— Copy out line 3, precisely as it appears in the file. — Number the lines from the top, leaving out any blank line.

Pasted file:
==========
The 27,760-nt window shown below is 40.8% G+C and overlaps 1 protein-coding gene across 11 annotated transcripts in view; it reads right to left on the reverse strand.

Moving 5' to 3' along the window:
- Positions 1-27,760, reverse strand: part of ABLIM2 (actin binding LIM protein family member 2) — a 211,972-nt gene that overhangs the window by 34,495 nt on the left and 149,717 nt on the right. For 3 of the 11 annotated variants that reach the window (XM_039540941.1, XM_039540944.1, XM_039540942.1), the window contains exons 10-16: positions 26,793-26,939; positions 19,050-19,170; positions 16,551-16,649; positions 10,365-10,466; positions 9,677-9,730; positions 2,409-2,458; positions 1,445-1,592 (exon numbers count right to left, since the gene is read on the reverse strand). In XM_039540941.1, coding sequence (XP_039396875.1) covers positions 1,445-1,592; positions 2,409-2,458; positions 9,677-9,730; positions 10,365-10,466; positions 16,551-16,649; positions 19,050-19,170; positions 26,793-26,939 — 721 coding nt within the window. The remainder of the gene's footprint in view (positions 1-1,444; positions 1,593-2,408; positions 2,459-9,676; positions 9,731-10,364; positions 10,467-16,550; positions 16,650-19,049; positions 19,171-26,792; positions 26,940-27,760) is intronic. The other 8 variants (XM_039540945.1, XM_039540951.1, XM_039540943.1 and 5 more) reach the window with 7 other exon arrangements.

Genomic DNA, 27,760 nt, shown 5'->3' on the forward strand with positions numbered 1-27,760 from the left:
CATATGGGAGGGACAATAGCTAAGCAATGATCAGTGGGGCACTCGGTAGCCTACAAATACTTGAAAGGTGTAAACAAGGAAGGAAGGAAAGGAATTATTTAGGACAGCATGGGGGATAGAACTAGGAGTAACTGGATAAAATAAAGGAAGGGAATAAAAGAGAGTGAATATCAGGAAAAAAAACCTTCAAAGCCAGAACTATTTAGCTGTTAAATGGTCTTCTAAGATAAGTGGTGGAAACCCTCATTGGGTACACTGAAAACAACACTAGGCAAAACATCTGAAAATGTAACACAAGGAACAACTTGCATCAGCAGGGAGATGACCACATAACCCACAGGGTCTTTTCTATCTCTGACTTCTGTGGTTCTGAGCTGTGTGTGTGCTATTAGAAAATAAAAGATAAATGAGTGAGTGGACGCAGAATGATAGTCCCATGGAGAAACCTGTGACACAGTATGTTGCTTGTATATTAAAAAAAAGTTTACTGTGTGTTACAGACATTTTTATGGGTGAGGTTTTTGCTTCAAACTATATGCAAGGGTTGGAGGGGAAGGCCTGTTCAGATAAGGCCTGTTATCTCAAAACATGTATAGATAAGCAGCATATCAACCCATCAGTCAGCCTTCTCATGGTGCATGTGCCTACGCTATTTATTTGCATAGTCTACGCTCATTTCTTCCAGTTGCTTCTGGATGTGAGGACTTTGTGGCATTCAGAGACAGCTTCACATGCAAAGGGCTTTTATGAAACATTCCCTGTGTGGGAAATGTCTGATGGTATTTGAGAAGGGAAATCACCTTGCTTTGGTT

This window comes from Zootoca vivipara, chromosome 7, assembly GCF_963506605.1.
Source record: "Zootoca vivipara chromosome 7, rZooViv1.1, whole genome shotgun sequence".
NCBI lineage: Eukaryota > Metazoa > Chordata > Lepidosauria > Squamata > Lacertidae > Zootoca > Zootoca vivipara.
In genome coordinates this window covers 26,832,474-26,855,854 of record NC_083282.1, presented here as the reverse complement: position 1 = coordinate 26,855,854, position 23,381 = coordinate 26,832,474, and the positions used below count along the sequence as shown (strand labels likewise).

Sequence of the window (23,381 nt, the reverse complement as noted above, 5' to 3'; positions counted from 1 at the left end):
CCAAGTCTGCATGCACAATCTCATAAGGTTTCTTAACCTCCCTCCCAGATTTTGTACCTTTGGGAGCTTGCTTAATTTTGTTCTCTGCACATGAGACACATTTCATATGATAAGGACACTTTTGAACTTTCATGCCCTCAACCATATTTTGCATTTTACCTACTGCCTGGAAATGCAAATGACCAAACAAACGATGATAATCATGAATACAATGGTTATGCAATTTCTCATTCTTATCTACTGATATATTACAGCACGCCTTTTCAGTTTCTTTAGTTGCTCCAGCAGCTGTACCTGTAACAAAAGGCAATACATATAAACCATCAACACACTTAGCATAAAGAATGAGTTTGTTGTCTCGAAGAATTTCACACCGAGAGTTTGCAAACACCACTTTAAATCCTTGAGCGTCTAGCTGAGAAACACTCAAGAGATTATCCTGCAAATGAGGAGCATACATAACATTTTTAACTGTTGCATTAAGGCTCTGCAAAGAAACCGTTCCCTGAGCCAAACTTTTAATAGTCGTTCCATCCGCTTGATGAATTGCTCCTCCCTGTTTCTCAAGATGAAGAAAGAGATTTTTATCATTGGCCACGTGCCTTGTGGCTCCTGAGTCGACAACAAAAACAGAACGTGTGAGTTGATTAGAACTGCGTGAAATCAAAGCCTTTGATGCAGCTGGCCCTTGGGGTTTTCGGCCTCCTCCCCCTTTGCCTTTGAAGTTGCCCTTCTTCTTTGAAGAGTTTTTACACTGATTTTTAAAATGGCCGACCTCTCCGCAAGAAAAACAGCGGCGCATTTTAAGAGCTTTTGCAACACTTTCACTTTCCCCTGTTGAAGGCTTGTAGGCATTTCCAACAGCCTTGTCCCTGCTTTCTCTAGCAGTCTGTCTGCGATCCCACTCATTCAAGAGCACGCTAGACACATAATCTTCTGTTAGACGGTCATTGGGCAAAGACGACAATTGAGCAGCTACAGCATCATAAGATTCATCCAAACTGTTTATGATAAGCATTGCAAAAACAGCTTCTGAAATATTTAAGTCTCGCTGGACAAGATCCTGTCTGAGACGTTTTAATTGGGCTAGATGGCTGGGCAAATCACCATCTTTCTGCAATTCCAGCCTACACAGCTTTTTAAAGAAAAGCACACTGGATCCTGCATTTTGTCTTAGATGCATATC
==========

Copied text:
- Positions 1-27,760, reverse strand: part of ABLIM2 (actin binding LIM protein family member 2) — a 211,972-nt gene that overhangs the window by 34,495 nt on the left and 149,717 nt on the right. For 3 of the 11 annotated variants that reach the window (XM_039540941.1, XM_039540944.1, XM_039540942.1), the window contains exons 10-16: positions 26,793-26,939; positions 19,050-19,170; positions 16,551-16,649; positions 10,365-10,466; positions 9,677-9,730; positions 2,409-2,458; positions 1,445-1,592 (exon numbers count right to left, since the gene is read on the reverse strand). In XM_039540941.1, coding sequence (XP_039396875.1) covers positions 1,445-1,592; positions 2,409-2,458; positions 9,677-9,730; positions 10,365-10,466; positions 16,551-16,649; positions 19,050-19,170; positions 26,793-26,939 — 721 coding nt within the window. The remainder of the gene's footprint in view (positions 1-1,444; positions 1,593-2,408; positions 2,459-9,676; positions 9,731-10,364; positions 10,467-16,550; positions 16,650-19,049; positions 19,171-26,792; positions 26,940-27,760) is intronic. The other 8 variants (XM_039540945.1, XM_039540951.1, XM_039540943.1 and 5 more) reach the window with 7 other exon arrangements.